Back in September we asked you to tell us your thoughts on proposed changes to the way we show latitude and longitude on our paper maps (currently as shown below). .. and the results are in!


Thank you to the 710 of you who completed the short survey (plus those of you commenting here on the blog) for taking the time to consider the question and let us know your thoughts. An overwhelming majority of respondents supported the proposed change (combining the answers saying it would improve or make no difference to their use of OS paper maps). Continue reading “Confirmation on changes to latitude and longitude shown on our paper maps”

Digimap for Schools reaches 2000 subscribers

The Digimap for Schools service has hit a milestone with 2,000 primary and secondary schools now signed up. This gives hundreds of thousands of pupils access to the latest Ordnance Survey digital data, including our most detailed maps, OS MasterMap.


The fantastic service, developed by EDINA at the University of Edinburgh, is available to all schools in Great Britain. The key resource ensures that teachers and students can access the Ordnance Survey maps as defined in the National Curriculum. As well as our famous OS Explorer mapping at 1:25,000 scale, which is ideal for outdoor activities, there is a new historic map layer, extending its potential for use in schools across a wider spectrum of the national curriculum.  Continue reading “Digimap for Schools reaches 2000 subscribers”

Test your knowledge with a map symbol quiz

We thought it was about time to test your knowledge with a map symbols quiz. When you’re out and about using our well-known OS Landranger and OS Explorer Maps – do you know what all of the symbols mean? They’re there to give you valuable information about the environment you’re in.

Aside from highlighting tourist and leisure information, map symbols also provide vital information to let map readers know what to expect on the terrain they’re crossing. Information ranges from the kind of vegetation you can expect to encounter to detail on roads, public rights of way and even different rock features. If you would like to know more about map symbols, try the Simon King and Ordnance Survey video on understanding map symbols. It’s one of a series of short videos explaining the basics on using maps.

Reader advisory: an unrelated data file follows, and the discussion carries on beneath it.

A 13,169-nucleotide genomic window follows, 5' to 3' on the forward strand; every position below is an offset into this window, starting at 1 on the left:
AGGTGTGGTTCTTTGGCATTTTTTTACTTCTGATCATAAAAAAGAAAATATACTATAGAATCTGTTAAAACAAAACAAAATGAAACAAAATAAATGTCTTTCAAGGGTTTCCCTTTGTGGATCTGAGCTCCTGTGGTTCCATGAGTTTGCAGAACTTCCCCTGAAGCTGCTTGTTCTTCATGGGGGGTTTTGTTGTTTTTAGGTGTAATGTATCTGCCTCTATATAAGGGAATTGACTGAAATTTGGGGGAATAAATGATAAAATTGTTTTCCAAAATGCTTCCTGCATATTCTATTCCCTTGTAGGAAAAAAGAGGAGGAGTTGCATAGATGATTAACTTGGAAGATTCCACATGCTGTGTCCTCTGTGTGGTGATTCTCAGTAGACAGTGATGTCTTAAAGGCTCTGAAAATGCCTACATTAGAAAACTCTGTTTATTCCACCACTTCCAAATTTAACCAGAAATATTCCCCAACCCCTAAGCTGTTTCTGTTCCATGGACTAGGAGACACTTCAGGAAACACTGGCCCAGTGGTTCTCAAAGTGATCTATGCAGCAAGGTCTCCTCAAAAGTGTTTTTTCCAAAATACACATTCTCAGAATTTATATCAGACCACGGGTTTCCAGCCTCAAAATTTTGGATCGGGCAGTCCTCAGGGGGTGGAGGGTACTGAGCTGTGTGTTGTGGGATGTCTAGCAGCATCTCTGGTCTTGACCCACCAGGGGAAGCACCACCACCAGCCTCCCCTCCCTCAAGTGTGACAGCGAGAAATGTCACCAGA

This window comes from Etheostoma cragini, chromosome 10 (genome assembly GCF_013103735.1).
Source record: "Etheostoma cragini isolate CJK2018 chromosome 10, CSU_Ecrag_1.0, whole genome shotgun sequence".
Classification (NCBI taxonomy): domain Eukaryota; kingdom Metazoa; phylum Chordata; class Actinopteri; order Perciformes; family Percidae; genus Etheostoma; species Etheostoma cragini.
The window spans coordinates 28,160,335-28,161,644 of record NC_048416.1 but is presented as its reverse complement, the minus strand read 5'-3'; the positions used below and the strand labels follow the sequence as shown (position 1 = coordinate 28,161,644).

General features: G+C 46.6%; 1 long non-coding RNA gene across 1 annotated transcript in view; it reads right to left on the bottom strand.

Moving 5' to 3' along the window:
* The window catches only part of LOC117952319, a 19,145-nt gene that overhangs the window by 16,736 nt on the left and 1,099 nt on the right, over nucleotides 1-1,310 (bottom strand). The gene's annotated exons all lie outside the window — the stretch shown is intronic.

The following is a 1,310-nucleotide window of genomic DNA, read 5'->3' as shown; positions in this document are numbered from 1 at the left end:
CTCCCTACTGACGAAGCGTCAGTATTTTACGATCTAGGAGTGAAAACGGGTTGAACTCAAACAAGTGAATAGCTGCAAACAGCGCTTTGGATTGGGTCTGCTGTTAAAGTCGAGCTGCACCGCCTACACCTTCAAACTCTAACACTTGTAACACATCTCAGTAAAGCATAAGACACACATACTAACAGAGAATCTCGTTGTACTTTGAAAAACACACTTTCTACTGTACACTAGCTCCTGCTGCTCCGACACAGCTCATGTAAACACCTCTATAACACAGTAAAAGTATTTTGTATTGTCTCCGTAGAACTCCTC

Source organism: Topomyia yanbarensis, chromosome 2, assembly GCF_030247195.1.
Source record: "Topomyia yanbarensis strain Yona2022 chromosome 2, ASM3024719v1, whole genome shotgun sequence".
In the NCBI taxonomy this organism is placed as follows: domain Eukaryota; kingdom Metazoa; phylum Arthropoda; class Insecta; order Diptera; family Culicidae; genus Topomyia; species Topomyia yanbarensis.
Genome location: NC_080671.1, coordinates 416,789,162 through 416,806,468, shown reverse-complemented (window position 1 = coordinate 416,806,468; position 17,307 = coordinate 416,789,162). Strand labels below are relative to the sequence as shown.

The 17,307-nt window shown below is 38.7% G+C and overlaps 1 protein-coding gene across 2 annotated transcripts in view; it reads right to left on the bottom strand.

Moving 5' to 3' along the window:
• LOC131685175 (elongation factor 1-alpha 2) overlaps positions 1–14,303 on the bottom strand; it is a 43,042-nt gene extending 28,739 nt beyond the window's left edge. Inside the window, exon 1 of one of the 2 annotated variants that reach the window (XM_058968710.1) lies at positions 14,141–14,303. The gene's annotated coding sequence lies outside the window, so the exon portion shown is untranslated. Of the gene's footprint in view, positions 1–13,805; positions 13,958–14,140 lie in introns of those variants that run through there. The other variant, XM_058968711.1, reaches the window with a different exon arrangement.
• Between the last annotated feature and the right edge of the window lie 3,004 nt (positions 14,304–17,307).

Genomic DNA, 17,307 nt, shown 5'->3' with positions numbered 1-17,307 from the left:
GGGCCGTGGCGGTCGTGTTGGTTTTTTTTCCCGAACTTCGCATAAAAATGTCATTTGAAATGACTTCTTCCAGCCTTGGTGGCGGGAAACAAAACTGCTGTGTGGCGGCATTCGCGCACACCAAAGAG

In the meantime though, have a go at our quiz and post your answers on the blog. We’ll be revealing the answers later…

GeoVation winners launch their Medal Routes App

Medal Routes WEB VERSIONGeoVation winners Ramblers Scotland launched their Medal Routes App this week. The team developed their free app using Ordnance Survey data to inspire people to be more active in their daily lives, fitting the GeoVation challenge to encourage active lifestyles in Great Britain.

The Medal Routes App identifies and maps short circular walks at three different levels, gold, silver and bronze. These walking challenges encourage people throughout Scotland to integrate walking into their daily life. They can progress from short 15 minute walks (bronze) to walking for up to an hour (gold). Wherever people are they will have hundreds of walks at their fingertips and, through the games and challenges in the app, incentives to walk and add and map their own routes. Continue reading “GeoVation winners launch their Medal Routes App”

What happens to old football grounds?

On my drive to work each day, I pass the ‘old’ Ordnance Survey site. We moved out of our former head office in 2010 and the buildings have long since been demolished, with the Compass Point housing estate emerging in its place. As you read this article, hundreds of changes will be taking place across Great Britain. We live in a world that is constantly evolving, from news-worthy changes such as the demolition of the towers at Didcot power station, to the more subtle as a building changes use from a pub into a convenience store.


Ordnance Survey’s former head office

Our master map of the country contains an amazing 460,000,000 features and the database processes around 10,000 changes a day. Our surveyors and our Flying Unit are constantly travelling the length and breadth of Britain to capture these changes and ensure they’re on the map.

One of the less frequent changes that they capture, but that often leads to a huge redevelopment, can be from the sites of vacated football grounds. West Ham are due to move into the former Olympic Stadium in Stratford in 2016 – and they’re just the latest in a series of clubs that have been rebuilding or relocating in the last 20 or so years. Continue reading “What happens to old football grounds?”